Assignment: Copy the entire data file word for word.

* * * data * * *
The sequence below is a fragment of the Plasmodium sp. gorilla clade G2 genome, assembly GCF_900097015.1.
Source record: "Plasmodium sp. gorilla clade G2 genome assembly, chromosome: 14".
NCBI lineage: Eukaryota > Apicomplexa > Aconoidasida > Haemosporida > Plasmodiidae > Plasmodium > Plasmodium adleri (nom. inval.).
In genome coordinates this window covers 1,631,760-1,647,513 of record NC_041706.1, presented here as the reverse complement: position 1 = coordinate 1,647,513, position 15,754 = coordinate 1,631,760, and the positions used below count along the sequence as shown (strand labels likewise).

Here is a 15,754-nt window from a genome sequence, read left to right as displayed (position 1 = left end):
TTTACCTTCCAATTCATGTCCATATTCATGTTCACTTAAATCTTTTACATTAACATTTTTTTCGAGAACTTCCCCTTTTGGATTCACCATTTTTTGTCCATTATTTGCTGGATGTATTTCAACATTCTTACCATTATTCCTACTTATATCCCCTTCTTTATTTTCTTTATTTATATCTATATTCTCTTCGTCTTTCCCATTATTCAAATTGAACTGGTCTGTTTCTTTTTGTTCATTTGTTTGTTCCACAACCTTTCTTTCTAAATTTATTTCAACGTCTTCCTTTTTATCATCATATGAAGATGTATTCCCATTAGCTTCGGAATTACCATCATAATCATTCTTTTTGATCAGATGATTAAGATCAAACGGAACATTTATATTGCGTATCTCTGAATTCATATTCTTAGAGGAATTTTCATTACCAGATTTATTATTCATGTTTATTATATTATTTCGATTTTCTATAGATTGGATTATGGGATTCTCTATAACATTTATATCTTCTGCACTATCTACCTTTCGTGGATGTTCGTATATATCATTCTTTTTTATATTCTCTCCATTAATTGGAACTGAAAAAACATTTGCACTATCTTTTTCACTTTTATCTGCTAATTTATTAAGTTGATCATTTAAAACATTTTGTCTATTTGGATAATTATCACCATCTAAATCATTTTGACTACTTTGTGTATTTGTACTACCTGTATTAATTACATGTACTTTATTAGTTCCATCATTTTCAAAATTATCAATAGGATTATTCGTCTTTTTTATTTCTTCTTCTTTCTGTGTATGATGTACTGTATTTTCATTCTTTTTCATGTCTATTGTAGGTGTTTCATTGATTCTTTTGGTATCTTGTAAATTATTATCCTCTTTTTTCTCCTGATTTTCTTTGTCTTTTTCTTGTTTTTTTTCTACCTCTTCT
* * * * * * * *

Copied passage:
The sequence below is a fragment of the Plasmodium sp. gorilla clade G2 genome, assembly GCF_900097015.1.
Source record: "Plasmodium sp. gorilla clade G2 genome assembly, chromosome: 14".
NCBI lineage: Eukaryota > Apicomplexa > Aconoidasida > Haemosporida > Plasmodiidae > Plasmodium > Plasmodium adleri (nom. inval.).
In genome coordinates this window covers 1,631,760-1,647,513 of record NC_041706.1, presented here as the reverse complement: position 1 = coordinate 1,647,513, position 15,754 = coordinate 1,631,760, and the positions used below count along the sequence as shown (strand labels likewise).

Here is a 15,754-nt window from a genome sequence, read left to right as displayed (position 1 = left end):
TTTACCTTCCAATTCATGTCCATATTCATGTTCACTTAAATCTTTTACATTAACATTTTTTTCGAGAACTTCCCCTTTTGGATTCACCATTTTTTGTCCATTATTTGCTGGATGTATTTCAACATTCTTACCATTATTCCTACTTATATCCCCTTCTTTATTTTCTTTATTTATATCTATATTCTCTTCGTCTTTCCCATTATTCAAATTGAACTGGTCTGTTTCTTTTTGTTCATTTGTTTGTTCCACAACCTTTCTTTCTAAATTTATTTCAACGTCTTCCTTTTTATCATCATATGAAGATGTATTCCCATTAGCTTCGGAATTACCATCATAATCATTCTTTTTGATCAGATGATTAAGATCAAACGGAACATTTATATTGCGTATCTCTGAATTCATATTCTTAGAGGAATTTTCATTACCAGATTTATTATTCATGTTTATTATATTATTTCGATTTTCTATAGATTGGATTATGGGATTCTCTATAACATTTATATCTTCTGCACTATCTACCTTTCGTGGATGTTCGTATATATCATTCTTTTTTATATTCTCTCCATTAATTGGAACTGAAAAAACATTTGCACTATCTTTTTCACTTTTATCTGCTAATTTATTAAGTTGATCATTTAAAACATTTTGTCTATTTGGATAATTATCACCATCTAAATCATTTTGACTACTTTGTGTATTTGTACTACCTGTATTAATTACATGTACTTTATTAGTTCCATCATTTTCAAAATTATCAATAGGATTATTCGTCTTTTTTATTTCTTCTTCTTTCTGTGTATGATGTACTGTATTTTCATTCTTTTTCATGTCTATTGTAGGTGTTTCATTGATTCTTTTGGTATCTTGTAAATTATTATCCTCTTTTTTCTCCTGATTTTCTTTGTCTTTTTCTTGTTTTTTTTCTACCTCTTCT